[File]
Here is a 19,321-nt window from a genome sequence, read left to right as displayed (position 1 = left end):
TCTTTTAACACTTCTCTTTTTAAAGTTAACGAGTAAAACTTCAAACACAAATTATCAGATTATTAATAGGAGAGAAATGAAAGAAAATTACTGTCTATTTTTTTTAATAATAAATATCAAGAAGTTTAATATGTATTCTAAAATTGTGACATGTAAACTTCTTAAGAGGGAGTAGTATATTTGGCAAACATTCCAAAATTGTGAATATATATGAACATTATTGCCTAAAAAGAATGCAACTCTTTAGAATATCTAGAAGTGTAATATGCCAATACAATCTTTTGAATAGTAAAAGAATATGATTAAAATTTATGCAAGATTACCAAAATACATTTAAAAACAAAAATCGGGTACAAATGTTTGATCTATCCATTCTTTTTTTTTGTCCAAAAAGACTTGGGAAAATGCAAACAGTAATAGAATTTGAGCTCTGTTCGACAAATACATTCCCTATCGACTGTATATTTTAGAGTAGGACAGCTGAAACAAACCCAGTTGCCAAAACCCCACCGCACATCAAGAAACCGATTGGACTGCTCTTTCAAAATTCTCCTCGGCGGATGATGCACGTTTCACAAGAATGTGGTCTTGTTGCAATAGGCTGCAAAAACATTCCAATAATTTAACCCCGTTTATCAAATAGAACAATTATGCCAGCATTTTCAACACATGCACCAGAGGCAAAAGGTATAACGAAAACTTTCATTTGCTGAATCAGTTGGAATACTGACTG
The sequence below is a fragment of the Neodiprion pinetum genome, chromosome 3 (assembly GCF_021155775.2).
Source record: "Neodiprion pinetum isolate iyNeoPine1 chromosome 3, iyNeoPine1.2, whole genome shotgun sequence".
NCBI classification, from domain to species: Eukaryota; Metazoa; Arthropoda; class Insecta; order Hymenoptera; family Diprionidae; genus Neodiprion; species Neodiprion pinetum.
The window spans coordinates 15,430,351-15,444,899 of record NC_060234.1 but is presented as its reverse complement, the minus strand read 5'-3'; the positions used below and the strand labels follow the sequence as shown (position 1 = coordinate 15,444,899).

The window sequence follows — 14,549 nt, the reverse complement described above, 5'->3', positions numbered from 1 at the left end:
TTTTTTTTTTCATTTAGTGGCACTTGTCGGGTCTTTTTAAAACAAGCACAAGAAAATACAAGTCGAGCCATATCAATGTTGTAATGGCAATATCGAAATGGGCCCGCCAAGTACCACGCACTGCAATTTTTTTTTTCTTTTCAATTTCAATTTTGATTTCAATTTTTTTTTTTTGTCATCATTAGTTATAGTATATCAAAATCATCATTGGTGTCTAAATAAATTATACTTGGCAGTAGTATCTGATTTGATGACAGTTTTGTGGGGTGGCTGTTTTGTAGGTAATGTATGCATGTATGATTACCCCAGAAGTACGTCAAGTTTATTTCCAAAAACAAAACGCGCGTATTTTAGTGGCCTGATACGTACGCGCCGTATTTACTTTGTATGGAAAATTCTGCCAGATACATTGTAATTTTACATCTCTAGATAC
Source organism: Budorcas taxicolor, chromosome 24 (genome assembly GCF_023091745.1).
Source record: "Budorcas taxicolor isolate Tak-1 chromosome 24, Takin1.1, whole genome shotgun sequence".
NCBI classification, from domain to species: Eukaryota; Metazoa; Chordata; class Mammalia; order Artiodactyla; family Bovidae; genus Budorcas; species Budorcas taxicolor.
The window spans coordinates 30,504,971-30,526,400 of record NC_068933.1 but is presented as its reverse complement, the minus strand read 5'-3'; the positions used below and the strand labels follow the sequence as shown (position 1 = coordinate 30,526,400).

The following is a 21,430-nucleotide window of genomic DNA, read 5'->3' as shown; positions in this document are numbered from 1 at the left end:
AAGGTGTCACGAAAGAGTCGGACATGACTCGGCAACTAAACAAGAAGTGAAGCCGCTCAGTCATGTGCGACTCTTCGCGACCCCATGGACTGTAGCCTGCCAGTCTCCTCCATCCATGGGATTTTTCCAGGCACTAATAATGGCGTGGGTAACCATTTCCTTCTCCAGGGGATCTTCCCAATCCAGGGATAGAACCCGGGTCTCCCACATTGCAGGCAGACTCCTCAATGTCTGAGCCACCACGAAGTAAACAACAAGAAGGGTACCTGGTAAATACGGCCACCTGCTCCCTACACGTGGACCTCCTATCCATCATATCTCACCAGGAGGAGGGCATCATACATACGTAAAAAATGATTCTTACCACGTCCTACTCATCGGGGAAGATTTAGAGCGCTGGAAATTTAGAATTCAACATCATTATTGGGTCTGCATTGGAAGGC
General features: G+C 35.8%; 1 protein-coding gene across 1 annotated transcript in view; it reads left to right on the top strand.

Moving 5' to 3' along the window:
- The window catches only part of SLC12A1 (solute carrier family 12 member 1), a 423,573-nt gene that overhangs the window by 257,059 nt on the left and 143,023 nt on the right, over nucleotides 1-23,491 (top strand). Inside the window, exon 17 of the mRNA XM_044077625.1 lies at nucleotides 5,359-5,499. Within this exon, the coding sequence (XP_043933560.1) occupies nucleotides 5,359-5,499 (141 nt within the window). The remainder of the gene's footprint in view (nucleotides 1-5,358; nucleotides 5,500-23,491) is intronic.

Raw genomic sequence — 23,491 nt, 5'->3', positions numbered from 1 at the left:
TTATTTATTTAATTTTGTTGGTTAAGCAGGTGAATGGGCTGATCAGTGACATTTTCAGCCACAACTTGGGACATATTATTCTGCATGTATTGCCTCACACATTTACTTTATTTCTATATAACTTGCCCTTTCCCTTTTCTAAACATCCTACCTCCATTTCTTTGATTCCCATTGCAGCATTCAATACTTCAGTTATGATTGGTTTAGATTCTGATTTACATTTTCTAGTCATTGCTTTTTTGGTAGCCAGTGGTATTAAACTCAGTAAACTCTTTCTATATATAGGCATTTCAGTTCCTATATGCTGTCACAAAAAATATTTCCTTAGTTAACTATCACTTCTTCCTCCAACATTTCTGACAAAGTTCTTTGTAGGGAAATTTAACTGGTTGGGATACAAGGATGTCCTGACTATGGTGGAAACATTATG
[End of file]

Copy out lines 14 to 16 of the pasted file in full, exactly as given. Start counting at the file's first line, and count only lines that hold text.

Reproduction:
AAGGTGTCACGAAAGAGTCGGACATGACTCGGCAACTAAACAAGAAGTGAAGCCGCTCAGTCATGTGCGACTCTTCGCGACCCCATGGACTGTAGCCTGCCAGTCTCCTCCATCCATGGGATTTTTCCAGGCACTAATAATGGCGTGGGTAACCATTTCCTTCTCCAGGGGATCTTCCCAATCCAGGGATAGAACCCGGGTCTCCCACATTGCAGGCAGACTCCTCAATGTCTGAGCCACCACGAAGTAAACAACAAGAAGGGTACCTGGTAAATACGGCCACCTGCTCCCTACACGTGGACCTCCTATCCATCATATCTCACCAGGAGGAGGGCATCATACATACGTAAAAAATGATTCTTACCACGTCCTACTCATCGGGGAAGATTTAGAGCGCTGGAAATTTAGAATTCAACATCATTATTGGGTCTGCATTGGAAGGC
General features: G+C 35.8%; 1 protein-coding gene across 1 annotated transcript in view; it reads left to right on the top strand.

Moving 5' to 3' along the window: